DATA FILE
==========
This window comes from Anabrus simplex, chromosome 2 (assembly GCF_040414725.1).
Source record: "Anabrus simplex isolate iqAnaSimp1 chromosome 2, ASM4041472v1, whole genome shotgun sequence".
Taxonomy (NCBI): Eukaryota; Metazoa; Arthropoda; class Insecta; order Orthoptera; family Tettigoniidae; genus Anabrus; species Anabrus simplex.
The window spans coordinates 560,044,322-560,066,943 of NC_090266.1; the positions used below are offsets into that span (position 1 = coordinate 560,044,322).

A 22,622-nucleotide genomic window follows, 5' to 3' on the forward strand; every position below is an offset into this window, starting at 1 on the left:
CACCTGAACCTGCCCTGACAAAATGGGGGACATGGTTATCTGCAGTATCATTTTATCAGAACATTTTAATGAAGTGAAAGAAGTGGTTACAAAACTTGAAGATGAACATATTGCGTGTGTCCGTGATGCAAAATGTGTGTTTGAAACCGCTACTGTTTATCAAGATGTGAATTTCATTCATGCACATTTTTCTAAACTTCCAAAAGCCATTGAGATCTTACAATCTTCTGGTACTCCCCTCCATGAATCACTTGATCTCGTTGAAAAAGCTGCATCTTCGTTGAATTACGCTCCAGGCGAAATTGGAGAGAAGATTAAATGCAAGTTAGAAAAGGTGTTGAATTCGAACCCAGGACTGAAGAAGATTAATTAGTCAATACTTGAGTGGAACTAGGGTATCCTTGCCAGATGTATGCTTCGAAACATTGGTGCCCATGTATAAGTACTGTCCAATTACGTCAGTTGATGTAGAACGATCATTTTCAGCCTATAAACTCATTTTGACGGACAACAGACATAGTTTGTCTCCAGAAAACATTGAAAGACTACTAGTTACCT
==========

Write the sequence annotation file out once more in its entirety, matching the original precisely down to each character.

This window comes from Anabrus simplex, chromosome 2 (assembly GCF_040414725.1).
Source record: "Anabrus simplex isolate iqAnaSimp1 chromosome 2, ASM4041472v1, whole genome shotgun sequence".
Taxonomy (NCBI): Eukaryota; Metazoa; Arthropoda; class Insecta; order Orthoptera; family Tettigoniidae; genus Anabrus; species Anabrus simplex.
The window spans coordinates 560,044,322-560,066,943 of NC_090266.1; the positions used below are offsets into that span (position 1 = coordinate 560,044,322).

A 22,622-nucleotide genomic window follows, 5' to 3' on the forward strand; every position below is an offset into this window, starting at 1 on the left:
CACCTGAACCTGCCCTGACAAAATGGGGGACATGGTTATCTGCAGTATCATTTTATCAGAACATTTTAATGAAGTGAAAGAAGTGGTTACAAAACTTGAAGATGAACATATTGCGTGTGTCCGTGATGCAAAATGTGTGTTTGAAACCGCTACTGTTTATCAAGATGTGAATTTCATTCATGCACATTTTTCTAAACTTCCAAAAGCCATTGAGATCTTACAATCTTCTGGTACTCCCCTCCATGAATCACTTGATCTCGTTGAAAAAGCTGCATCTTCGTTGAATTACGCTCCAGGCGAAATTGGAGAGAAGATTAAATGCAAGTTAGAAAAGGTGTTGAATTCGAACCCAGGACTGAAGAAGATTAATTAGTCAATACTTGAGTGGAACTAGGGTATCCTTGCCAGATGTATGCTTCGAAACATTGGTGCCCATGTATAAGTACTGTCCAATTACGTCAGTTGATGTAGAACGATCATTTTCAGCCTATAAACTCATTTTGACGGACAACAGACATAGTTTGTCTCCAGAAAACATTGAAAGACTACTAGTTACCT